On September 21, 2022, Disability Lead came together with partners and community leaders to co-host Disability & Reproductive Rights: Post Roe Realities webinar. Partners included the University of Illinois Institute on Disability and Human Development, UIC’s Disability Cultural Center, UIC Woman and Leadership and Resource Center, Disability Lead, National Network of Abortion Funds, The Chicagoland Disabled People of Color Coalition, and Planned Parenthood Illinois Action. Speakers discussed the unique effects that the fall of Roe v Wade will have on our community, especially disabled women of color. Here are some highlights from the speakers:
Senator Tammy Duckworth notes that “people with disabilities are less likely to receive contraceptive counseling and timely prenatal care and are at greater risk of adverse pregnancy outcomes” She highlights the importance of pushing to pass legislation that allows women with disabilities to receive the care and access to reproductive health counseling and resources. She has introduced and helped pass several bills that address issues such as the Hyde Amendment which makes it difficult or impossible for people with disabilities to receive abortion care.
Dr. Robyn Powell, Associate Professor at the University of Oklahoma College of Law, breaks reproductive justice down into 3 pillars: “The right to have a child, the right to not have a child, the right to be able to parent one’s child safely and with dignity.” While abortion is a key area where disabled people experience oppression, they are subject to oppression across nearly all aspects regarding Reproductive health and autonomy. Access to abortion care is an important piece to ensure that people with disabilities are not forced to endure a pregnancy that carries significant risk to their wellbeing.
“We need to ensure that people with disabilities can access abortion if they need to travel out of state, and to ensure that the needs of people with disabilities are met so that they are able to make the best choice for themselves and don’t feel pigeonholed into one decision.”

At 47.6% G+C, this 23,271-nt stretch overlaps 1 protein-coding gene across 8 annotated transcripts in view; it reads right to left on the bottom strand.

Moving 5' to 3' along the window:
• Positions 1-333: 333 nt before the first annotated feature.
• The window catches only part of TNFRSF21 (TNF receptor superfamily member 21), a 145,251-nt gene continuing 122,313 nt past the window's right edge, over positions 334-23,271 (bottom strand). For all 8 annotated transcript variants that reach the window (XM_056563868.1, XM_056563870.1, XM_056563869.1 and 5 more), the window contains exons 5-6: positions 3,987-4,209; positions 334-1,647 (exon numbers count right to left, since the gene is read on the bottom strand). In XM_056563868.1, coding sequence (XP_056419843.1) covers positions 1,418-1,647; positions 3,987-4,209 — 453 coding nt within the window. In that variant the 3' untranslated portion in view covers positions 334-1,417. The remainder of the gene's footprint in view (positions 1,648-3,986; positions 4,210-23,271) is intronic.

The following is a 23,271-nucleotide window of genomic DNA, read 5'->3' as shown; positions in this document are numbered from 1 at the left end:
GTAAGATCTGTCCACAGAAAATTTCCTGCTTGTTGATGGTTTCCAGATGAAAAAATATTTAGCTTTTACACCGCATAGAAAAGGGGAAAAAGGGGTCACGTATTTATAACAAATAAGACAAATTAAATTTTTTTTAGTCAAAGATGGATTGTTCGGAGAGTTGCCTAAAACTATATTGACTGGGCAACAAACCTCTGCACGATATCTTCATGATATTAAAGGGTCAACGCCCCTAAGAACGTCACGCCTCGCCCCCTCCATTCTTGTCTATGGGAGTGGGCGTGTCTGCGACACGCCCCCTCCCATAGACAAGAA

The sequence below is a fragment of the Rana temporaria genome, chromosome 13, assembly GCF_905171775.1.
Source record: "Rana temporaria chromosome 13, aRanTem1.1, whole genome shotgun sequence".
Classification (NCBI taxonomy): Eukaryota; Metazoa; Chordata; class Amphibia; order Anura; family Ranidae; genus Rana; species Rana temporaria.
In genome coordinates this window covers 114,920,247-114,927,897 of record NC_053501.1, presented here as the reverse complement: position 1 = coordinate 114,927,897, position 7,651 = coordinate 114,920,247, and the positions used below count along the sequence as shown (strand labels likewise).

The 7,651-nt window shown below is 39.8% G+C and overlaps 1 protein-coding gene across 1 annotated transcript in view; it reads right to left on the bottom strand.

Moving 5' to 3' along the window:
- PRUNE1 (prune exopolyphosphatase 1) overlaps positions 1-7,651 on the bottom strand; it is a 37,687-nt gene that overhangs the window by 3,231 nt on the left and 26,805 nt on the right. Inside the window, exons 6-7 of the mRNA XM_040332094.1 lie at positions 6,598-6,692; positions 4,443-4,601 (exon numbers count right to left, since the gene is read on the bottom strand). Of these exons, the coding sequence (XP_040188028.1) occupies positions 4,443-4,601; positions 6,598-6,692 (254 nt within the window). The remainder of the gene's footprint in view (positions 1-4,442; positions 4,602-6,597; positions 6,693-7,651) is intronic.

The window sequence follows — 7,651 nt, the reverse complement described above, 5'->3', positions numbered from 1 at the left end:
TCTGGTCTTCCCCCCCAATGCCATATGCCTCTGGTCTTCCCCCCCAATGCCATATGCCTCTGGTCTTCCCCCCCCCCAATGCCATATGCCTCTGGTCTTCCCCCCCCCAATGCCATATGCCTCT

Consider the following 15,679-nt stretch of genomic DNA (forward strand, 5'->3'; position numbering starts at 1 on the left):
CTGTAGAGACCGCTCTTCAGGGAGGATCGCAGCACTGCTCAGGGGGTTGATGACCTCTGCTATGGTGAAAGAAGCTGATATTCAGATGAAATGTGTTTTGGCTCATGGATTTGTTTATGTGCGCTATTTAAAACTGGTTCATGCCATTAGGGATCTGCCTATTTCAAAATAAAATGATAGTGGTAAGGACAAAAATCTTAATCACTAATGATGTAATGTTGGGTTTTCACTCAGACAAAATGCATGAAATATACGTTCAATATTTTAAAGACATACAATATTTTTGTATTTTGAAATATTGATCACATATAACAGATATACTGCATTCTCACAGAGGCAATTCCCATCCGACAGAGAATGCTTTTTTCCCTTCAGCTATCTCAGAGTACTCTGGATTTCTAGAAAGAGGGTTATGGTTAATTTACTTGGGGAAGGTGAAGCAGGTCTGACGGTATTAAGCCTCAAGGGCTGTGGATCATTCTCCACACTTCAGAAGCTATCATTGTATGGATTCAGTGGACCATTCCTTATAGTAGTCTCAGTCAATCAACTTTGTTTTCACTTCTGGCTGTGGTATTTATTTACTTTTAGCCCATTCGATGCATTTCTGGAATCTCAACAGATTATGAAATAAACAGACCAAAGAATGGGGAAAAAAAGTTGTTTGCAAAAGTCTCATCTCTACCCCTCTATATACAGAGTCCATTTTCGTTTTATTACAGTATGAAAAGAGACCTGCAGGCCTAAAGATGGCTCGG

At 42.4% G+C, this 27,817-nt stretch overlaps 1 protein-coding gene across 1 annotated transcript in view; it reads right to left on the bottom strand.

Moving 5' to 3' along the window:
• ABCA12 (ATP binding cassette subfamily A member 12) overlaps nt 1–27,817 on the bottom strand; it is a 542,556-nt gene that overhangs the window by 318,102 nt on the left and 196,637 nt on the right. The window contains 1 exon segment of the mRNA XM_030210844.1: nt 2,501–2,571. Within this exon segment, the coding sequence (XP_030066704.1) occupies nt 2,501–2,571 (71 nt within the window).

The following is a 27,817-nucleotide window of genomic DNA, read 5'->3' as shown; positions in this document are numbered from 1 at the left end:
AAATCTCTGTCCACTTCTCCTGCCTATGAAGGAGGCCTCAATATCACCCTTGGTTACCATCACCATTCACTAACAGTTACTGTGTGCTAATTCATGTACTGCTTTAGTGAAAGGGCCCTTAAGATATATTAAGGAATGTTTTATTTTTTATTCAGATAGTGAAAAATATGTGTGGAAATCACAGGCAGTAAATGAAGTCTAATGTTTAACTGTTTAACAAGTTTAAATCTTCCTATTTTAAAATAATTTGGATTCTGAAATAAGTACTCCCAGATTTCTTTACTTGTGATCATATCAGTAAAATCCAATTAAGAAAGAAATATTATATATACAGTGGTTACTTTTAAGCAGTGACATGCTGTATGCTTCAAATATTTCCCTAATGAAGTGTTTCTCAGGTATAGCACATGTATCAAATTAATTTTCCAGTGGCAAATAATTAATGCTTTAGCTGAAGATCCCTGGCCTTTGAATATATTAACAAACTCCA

Ameri Klafeta is the Director of the Women’s Reproductive Rights Project for the ACLU Illinois. She works to help expand and protect access to healthcare and reproductive rights in Illinois. She outlines the fact that Illinois is surrounded by several states that are hostile to abortion and that abortion rights is something that needs to be continuously fought for.
“Every time we get good legislation passed, we see challenges in court. The Reproductive Health Act is being challenged in court in Sangamon county, for example. So it's really important for people to be engaged and stay involved with the political process.”
Christina Headley, Senior Attorney at Equip for Equality, provides legal services and advocacy to people with disabilities. She talks about the importance of the inclusion of people with disabilities in discussions about reproductive rights and healthcare, who are often left out due to ableist assumptions. The importance of this inclusion centers on the increased need of disabled people specifically to have access to abortion care.
"This exclusion [from conversations about reproductive rights and care] is based on several false assumptions. Those include that people with disabilities should not and do not have sexual lives, should not or do not reproduce, that people with disabilities cannot make decisions about their own bodies, and that they need someone else to make those decisions for them."
Keidra Chaney is the Digital Engagement and Accessibility Manager at National Network of Abortion Funds. She talks about actions that people can take to protect their right to reproductive healthcare. In addition to attending protests, and contributing financially to abortion care organizations, people can get directly involved with abortion funds. One can get involved or request services at their local abortion fund by visiting abortionfund.org or Ineedana.com
"Both disability justice and reproductive justice are frameworks that highlight bodily autonomy and self-determination, and highlight how race, class, gender, and other segments of identity intersect in people's lives and how access to health is shaped by those intersections."
Michelle Garcia is the Manager of Organizing and Community Development at Access Living. She talks about mutual aid work and options for disabled people who are undocumented immigrants. She works to provide mutual aid to individuals who need abortion care support and access and highlights the need for people to assist in her work. Building community allyship, fundraising, and events are needed to spread awareness about the issues facing the disability community as it relates to reproductive health.
“We must build community allyship around [abortion, health, housing] because they impact us all as people with disabilities and allow us to come together with a strong voice"